Skip menu
Cultural cities

Verona, the 2000-year-old city of love

“Verona, with its old walls that surround it, its bridges with crenellated parapets, its long and wide streets, its memories of the Middle Ages, has a great air that inspires respect.”

4 minutes

These words of poet Paul Valéry perfectly sum up in just a few lines the beauty of this Veneto city, a UNESCO World Heritage Site situated on a strip of land carved out by the bends of the Adige River. 

Verona is synonymous with the tragic love story of Romeo and Juliet. Shakespeare's play being set in Verona brought the city much of its good fortune: today, it continues to attract many a romantic tourist, with streams of curious onlookers eager to visit Juliet's famous balcony and touch the breast of her statue, in the hopes it will bring them luck in (it goes without saying) love.

The city is rich in beauty: infinite signs of its historical, cultural and artistic heritage are revealed among its uniquely charming alleyways and squares. The seductive flavours of Verona’s traditional cuisine and more than 2,000 years of history encompassed in just over 200 square kilometres make it an unmissable destination, well worth several days of exciting exploration.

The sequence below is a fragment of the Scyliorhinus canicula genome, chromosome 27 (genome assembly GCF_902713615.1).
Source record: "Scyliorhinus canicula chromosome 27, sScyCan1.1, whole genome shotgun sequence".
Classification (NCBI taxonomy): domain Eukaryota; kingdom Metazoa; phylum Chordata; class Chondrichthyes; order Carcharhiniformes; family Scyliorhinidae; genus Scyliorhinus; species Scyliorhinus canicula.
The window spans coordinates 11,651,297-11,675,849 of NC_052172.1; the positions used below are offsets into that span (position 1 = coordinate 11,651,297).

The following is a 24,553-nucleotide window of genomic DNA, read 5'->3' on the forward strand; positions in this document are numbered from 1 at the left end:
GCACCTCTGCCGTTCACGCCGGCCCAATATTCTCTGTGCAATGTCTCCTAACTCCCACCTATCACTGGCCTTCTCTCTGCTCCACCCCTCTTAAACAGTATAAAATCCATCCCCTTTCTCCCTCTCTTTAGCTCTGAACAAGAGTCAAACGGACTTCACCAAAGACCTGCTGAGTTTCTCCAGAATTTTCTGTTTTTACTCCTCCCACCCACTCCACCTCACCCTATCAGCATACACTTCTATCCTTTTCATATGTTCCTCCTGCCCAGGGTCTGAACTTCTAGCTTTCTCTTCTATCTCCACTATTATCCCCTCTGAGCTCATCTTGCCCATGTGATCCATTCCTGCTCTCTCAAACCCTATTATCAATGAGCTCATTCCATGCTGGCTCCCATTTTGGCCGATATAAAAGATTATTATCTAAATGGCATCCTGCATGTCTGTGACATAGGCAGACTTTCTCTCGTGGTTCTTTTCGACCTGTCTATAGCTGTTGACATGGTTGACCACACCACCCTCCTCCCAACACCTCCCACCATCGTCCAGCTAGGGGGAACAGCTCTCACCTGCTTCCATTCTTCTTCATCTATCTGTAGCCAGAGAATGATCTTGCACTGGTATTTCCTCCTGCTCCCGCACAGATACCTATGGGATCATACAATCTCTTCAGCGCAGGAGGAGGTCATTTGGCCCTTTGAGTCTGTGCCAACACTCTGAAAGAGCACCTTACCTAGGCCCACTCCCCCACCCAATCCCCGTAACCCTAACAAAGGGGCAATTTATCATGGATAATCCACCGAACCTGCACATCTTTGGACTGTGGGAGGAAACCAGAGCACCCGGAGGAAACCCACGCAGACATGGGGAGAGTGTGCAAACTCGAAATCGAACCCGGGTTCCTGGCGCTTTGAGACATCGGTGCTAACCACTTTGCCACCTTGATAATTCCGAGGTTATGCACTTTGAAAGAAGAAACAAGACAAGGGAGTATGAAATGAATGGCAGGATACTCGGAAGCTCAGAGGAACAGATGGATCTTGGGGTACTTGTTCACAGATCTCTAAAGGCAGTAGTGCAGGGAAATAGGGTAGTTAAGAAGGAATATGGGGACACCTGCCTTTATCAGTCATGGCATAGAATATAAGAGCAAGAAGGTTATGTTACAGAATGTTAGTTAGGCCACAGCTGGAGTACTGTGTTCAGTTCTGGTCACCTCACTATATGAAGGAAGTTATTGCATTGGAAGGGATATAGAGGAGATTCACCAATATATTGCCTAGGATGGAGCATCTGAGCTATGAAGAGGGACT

The history and magic of Verona

The history and magic of Verona

The history of Verona is rooted in antiquity: already inhabited in the Lower Palaeolithic period, it later became the home of the Veneti, Etruscans, Gauls and Cenomani.

Roman Verona was born out of an alliance, as the city helped Rome in the Second Punic War. Its strategic geographical position gave it prominence during the Flavian dynasty, and even more so during the barbarian invasions and the times of the German Empire. In the 5th century it was conquered by Attila and witnessed the defeat of Odoacer at the hands of Theodoric, king of the Ostrogoths, who chose it as his favourite residence and ordered new infrastructure, including aqueducts, baths, palaces and new defensive walls.

In 774, the city joined the Carolingian Empire founded by the Franks, becoming the capital of the Longobard Kingdom under Pepin of Italy. The then emperor Berengar chose it as his residence, enhancing the city’s political and military might.